If you’ve moved to a different state, find out what type of wild animals or birds that could be a problem for your pet, such as coyotes or hawks that could view a small animal as a meal source.

4. Bring the blankie.

You may be bringing new furniture into your house, but your pet will prefer old faithfuls: its toys, bedding, and water and food bowls, notes AARP in Help Your Pet Adjust to a New Home. The same goes with the routine. The more your pet’s schedule in the new home matches what it was used to at the last place, the faster it will adjust.

WHN Expert TIP – It’s All About The Smell: “Aid your cat in claiming the new home as her territory by rubbing a glove over her cheek glands while you pet her and then rubbing the scented glove on items in the house at her nose level. Resist the temptation to buy new things, such as beds and scratching posts, for your cat; opt instead to keep the ones your cat is used to, which already have a familiar scent and markings.” VetStreet’s Make Moving Less Stressful for Your Cat

5. Give it time.

While it’s understandable that you’ve got a lot to do—all those boxes that need unpacked!—give your pet some extra loving too. Not only will help your pet adjust, but it will also reduce the potential for difficult behaviors that are triggered by feelings of being out of control. According to VCA’s Moving with Your Dog, this can range from chewing things to marking its territory with urine. That’s why it’s important to be part of the exploration, so you can encourage your pet when it’s behaving while interrupting undesirable ones.

Cats can have problems getting comfy in their new digs, too, points out PAWS in Helping Your Cat Adjust to a New Home. Since hiding is one of the coping mechanisms they use, Paws recommends sitting close to where the cat is and talk to it quietly. Need to move your cat to a better place than its current hiding spot? “Carry him gently to a quiet protected area where he will feel secure. Be sure food, water and litter box are nearby,” says Paws.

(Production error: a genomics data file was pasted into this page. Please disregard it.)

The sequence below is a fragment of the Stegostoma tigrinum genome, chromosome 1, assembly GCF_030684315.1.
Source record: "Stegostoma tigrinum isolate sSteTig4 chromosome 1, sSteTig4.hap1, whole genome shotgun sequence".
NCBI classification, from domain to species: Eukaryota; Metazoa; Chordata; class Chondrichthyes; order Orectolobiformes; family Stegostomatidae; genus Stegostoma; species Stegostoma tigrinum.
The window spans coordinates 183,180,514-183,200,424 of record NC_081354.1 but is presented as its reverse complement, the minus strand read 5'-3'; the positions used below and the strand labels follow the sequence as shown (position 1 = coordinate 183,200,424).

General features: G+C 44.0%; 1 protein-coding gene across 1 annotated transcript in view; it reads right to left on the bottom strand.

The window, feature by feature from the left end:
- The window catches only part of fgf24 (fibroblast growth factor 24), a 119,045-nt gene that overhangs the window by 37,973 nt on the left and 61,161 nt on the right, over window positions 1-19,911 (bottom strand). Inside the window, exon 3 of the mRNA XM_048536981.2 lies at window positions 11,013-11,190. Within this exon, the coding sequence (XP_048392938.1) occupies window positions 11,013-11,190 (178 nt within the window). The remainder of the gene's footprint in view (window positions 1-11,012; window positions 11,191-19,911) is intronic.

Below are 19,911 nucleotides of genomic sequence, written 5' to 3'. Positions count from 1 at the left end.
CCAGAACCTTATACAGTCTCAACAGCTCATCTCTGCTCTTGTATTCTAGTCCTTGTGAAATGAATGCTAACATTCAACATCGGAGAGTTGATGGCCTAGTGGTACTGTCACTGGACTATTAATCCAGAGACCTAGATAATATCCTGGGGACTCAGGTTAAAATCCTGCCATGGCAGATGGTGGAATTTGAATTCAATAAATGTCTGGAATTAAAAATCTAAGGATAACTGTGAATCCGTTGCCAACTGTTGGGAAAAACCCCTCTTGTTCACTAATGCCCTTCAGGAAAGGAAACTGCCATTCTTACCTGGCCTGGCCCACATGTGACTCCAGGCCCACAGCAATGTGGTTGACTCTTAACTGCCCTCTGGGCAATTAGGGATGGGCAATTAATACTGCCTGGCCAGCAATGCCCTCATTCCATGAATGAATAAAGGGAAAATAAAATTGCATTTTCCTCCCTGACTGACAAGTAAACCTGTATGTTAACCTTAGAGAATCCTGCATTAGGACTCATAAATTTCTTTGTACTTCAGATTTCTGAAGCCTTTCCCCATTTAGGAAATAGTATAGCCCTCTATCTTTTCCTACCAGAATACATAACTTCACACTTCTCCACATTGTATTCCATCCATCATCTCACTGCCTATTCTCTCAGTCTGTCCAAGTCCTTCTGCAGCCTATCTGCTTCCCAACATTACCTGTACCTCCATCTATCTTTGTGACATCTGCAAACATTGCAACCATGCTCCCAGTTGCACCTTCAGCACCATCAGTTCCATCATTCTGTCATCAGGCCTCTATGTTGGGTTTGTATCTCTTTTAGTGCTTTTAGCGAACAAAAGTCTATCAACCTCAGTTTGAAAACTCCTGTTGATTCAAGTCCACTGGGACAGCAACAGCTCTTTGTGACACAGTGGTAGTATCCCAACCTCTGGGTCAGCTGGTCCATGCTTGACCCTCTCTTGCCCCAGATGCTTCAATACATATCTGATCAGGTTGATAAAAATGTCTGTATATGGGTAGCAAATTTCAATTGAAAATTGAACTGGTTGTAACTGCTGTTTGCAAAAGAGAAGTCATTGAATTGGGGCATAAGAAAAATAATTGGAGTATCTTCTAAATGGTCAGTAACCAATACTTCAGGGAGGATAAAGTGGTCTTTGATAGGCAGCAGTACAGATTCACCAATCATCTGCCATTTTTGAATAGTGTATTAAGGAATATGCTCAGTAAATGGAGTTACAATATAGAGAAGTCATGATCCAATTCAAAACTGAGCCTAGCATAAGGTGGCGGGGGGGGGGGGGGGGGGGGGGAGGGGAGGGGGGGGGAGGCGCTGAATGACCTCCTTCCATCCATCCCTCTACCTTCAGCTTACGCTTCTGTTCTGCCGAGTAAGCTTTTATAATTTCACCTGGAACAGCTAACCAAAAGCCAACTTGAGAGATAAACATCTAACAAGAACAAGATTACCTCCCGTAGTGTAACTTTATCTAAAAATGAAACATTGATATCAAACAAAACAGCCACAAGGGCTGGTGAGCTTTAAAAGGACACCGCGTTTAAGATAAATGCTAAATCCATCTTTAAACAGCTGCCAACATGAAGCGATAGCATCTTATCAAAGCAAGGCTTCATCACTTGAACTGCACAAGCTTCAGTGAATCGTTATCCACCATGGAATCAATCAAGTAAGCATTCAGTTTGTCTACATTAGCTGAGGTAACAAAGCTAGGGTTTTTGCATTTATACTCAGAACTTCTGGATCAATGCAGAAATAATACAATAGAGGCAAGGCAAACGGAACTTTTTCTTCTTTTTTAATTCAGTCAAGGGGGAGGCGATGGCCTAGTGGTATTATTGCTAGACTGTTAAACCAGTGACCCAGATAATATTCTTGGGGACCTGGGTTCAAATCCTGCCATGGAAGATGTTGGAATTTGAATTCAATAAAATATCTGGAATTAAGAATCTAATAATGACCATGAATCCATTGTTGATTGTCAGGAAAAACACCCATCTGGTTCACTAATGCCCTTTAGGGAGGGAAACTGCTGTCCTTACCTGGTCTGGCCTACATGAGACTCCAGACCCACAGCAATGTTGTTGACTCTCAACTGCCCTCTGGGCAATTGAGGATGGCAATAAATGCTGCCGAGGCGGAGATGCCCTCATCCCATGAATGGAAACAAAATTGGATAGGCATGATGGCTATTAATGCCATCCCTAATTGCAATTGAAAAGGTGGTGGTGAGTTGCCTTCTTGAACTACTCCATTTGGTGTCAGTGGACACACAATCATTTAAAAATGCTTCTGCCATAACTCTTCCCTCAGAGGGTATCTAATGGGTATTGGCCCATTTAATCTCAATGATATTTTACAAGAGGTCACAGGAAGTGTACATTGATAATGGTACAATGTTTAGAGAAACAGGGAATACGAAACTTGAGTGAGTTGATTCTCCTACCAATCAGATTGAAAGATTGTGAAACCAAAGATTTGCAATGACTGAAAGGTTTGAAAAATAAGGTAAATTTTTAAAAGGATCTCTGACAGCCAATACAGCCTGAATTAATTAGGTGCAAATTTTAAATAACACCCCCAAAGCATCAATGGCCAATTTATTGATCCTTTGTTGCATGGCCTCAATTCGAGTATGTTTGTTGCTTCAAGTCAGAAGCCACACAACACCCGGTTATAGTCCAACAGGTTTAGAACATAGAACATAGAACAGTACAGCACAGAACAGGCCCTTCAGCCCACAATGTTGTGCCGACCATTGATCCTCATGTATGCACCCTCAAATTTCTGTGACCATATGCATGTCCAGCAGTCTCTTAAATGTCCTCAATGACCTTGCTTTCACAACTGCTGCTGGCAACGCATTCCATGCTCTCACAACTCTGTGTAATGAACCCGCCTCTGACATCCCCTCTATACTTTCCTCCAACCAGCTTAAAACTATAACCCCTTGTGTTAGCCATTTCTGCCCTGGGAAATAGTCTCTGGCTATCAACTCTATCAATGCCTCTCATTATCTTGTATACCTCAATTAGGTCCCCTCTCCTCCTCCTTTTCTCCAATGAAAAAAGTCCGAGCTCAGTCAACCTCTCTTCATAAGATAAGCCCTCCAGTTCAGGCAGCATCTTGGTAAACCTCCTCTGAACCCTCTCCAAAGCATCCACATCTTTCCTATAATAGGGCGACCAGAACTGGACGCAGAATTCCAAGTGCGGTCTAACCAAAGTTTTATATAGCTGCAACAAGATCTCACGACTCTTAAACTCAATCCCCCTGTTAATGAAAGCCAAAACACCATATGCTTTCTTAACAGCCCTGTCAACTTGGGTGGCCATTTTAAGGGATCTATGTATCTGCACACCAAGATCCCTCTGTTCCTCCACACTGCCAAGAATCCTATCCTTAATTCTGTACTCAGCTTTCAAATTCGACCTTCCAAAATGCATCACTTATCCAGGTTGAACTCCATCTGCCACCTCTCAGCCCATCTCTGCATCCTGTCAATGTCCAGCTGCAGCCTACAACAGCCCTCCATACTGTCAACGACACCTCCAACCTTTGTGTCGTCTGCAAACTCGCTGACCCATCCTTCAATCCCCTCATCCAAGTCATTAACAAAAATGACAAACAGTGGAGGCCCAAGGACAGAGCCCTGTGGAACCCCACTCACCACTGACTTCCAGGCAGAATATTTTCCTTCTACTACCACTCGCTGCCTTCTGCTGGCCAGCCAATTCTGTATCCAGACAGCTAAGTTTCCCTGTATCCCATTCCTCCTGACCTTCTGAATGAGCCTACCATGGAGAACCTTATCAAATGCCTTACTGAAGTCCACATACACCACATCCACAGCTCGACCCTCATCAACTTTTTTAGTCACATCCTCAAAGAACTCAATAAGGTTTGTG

6. Ask the vet

Pets like people can have trouble adjusting to a new environment, and in some cases can suffer from separation anxiety or relocation depression. Your dog may bark excessively, lose interest in eating or show other unusual behaviors. Your cat may stop grooming itself, stop eating or spend more time than usual sleeping.

If your pet is having extreme reactions to the new home, experts agree that punishment isn’t the answer since it will only upset your pet more. Remember: “acting out” is an indication of stress. Instead, it’s time to schedule a visit to the vet to get professional advice and medication if warranted. (More tips can be found in MyMovingReviews.com’s The Ultimate Guide to Moving with Dogs to a New Home and Moving with Cats to a New Home: How Moving Affects Cats.)

Photo Credit: Unsplash